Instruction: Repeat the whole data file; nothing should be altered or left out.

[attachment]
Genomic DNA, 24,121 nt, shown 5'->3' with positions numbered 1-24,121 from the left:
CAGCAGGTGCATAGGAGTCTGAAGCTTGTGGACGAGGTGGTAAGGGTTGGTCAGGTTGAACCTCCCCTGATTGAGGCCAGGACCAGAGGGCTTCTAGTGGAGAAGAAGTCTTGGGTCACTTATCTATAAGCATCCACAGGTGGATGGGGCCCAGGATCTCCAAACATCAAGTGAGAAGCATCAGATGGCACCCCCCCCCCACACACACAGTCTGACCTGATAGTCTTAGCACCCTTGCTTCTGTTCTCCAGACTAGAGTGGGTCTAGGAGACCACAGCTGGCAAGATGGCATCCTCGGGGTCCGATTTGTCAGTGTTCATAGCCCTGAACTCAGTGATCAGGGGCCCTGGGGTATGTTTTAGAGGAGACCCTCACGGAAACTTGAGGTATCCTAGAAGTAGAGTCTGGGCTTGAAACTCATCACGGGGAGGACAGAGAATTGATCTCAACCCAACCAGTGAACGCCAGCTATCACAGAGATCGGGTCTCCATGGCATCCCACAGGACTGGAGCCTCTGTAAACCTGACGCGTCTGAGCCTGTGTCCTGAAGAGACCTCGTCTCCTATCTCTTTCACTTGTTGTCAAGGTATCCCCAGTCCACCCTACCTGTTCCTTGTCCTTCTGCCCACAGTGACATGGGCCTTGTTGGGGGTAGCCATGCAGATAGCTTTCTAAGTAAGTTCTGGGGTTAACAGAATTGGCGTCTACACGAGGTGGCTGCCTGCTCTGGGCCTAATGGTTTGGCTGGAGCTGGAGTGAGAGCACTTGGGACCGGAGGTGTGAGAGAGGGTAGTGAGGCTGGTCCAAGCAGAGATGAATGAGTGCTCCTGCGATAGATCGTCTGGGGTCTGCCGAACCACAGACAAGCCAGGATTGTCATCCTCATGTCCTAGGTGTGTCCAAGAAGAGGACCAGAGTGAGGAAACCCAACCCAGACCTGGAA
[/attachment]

Genomic DNA, 24,121 nt, shown 5'->3' with positions numbered 1-24,121 from the left:
CAGCAGGTGCATAGGAGTCTGAAGCTTGTGGACGAGGTGGTAAGGGTTGGTCAGGTTGAACCTCCCCTGATTGAGGCCAGGACCAGAGGGCTTCTAGTGGAGAAGAAGTCTTGGGTCACTTATCTATAAGCATCCACAGGTGGATGGGGCCCAGGATCTCCAAACATCAAGTGAGAAGCATCAGATGGCACCCCCCCCCCACACACACAGTCTGACCTGATAGTCTTAGCACCCTTGCTTCTGTTCTCCAGACTAGAGTGGGTCTAGGAGACCACAGCTGGCAAGATGGCATCCTCGGGGTCCGATTTGTCAGTGTTCATAGCCCTGAACTCAGTGATCAGGGGCCCTGGGGTATGTTTTAGAGGAGACCCTCACGGAAACTTGAGGTATCCTAGAAGTAGAGTCTGGGCTTGAAACTCATCACGGGGAGGACAGAGAATTGATCTCAACCCAACCAGTGAACGCCAGCTATCACAGAGATCGGGTCTCCATGGCATCCCACAGGACTGGAGCCTCTGTAAACCTGACGCGTCTGAGCCTGTGTCCTGAAGAGACCTCGTCTCCTATCTCTTTCACTTGTTGTCAAGGTATCCCCAGTCCACCCTACCTGTTCCTTGTCCTTCTGCCCACAGTGACATGGGCCTTGTTGGGGGTAGCCATGCAGATAGCTTTCTAAGTAAGTTCTGGGGTTAACAGAATTGGCGTCTACACGAGGTGGCTGCCTGCTCTGGGCCTAATGGTTTGGCTGGAGCTGGAGTGAGAGCACTTGGGACCGGAGGTGTGAGAGAGGGTAGTGAGGCTGGTCCAAGCAGAGATGAATGAGTGCTCCTGCGATAGATCGTCTGGGGTCTGCCGAACCACAGACAAGCCAGGATTGTCATCCTCATGTCCTAGGTGTGTCCAAGAAGAGGACCAGAGTGAGGAAACCCAACCCAGACCTGGAA